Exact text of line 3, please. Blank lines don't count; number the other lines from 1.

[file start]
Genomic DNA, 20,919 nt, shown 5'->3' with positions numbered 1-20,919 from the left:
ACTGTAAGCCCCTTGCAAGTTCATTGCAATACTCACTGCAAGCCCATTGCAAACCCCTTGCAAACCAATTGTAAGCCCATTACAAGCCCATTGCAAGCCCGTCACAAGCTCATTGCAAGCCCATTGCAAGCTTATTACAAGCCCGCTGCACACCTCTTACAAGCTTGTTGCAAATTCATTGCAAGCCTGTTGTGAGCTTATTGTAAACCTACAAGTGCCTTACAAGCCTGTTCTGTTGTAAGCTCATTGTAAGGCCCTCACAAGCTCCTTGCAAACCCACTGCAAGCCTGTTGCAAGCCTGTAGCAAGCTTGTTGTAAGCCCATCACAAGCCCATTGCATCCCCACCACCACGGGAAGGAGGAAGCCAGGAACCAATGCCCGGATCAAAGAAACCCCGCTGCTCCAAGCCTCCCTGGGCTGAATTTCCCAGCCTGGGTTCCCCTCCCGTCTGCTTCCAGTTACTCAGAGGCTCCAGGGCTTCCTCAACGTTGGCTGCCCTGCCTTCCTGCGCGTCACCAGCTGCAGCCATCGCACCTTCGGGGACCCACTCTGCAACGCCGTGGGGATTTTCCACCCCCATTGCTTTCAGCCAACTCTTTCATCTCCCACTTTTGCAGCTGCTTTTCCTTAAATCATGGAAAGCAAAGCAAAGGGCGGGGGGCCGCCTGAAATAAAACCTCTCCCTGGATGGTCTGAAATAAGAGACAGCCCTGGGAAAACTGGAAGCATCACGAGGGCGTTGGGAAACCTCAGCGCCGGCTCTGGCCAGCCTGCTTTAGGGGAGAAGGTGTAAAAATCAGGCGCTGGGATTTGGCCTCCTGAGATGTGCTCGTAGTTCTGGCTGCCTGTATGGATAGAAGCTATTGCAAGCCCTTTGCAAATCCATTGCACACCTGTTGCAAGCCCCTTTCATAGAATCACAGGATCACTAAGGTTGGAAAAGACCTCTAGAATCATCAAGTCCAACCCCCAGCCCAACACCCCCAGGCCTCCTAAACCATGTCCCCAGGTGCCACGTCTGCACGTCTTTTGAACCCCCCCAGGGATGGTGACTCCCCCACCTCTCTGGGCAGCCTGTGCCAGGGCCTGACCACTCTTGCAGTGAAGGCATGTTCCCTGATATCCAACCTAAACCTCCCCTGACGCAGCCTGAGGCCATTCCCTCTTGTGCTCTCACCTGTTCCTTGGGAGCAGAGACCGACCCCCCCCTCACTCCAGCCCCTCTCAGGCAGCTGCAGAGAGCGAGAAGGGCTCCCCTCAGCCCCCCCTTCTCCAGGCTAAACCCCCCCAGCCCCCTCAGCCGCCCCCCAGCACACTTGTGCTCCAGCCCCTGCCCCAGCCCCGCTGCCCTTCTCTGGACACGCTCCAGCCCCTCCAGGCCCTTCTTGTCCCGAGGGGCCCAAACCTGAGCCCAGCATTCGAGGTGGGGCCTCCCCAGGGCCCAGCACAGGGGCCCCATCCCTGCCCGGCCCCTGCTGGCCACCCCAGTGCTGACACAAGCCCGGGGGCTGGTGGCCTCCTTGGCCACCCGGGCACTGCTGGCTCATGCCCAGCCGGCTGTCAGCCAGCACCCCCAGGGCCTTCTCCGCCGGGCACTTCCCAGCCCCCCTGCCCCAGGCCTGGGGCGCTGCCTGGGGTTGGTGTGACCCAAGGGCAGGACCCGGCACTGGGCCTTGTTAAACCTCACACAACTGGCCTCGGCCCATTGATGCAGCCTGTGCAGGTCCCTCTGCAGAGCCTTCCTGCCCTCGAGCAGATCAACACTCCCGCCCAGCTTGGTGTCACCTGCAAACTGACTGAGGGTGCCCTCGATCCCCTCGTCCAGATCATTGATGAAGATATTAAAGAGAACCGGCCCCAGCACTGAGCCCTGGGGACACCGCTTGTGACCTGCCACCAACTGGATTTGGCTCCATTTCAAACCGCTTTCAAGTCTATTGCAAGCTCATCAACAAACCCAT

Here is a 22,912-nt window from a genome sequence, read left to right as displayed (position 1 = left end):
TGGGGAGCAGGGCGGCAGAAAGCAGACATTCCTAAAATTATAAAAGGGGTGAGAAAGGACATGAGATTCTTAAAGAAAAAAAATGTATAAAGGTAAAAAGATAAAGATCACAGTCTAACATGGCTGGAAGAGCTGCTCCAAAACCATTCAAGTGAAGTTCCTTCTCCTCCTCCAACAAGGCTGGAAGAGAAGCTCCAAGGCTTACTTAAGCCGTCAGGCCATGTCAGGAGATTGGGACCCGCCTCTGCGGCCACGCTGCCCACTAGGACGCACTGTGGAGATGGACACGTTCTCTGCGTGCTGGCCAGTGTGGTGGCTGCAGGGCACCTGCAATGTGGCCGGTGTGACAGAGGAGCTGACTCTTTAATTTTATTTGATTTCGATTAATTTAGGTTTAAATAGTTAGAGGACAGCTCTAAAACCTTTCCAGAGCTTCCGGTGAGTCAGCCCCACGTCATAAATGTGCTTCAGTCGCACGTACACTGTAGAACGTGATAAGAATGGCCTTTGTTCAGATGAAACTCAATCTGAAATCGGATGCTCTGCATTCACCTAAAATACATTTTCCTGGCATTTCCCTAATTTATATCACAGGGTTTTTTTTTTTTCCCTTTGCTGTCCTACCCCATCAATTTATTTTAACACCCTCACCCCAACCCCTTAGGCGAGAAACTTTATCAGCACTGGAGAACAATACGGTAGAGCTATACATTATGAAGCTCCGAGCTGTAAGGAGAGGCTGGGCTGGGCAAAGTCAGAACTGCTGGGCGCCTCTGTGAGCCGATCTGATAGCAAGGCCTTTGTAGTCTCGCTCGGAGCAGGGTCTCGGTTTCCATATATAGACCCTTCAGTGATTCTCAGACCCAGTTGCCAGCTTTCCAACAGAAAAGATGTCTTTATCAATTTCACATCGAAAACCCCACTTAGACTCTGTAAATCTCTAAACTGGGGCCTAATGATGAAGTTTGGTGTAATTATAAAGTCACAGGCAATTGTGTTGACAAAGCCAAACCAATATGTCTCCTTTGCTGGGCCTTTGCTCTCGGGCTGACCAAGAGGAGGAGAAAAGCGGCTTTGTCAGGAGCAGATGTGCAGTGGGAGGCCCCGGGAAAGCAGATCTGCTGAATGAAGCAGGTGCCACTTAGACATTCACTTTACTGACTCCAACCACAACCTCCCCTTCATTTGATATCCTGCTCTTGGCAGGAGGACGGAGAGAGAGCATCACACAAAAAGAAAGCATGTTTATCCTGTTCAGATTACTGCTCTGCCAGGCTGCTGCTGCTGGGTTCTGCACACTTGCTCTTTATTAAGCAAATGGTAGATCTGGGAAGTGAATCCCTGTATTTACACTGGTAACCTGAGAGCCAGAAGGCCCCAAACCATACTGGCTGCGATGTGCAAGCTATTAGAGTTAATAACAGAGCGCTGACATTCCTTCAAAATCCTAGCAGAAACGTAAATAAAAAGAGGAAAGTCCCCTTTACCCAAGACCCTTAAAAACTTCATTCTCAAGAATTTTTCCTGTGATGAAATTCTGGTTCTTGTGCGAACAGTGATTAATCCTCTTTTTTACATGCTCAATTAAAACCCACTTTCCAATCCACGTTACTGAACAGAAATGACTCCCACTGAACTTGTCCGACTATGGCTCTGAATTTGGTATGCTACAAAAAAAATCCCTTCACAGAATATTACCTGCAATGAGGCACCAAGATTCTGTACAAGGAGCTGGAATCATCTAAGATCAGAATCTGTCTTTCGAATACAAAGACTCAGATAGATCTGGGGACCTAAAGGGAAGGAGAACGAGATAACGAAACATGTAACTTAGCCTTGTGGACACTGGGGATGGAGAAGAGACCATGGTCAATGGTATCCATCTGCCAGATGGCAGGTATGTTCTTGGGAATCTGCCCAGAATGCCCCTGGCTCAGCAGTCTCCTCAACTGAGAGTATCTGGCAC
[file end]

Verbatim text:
Here is a 22,912-nt window from a genome sequence, read left to right as displayed (position 1 = left end):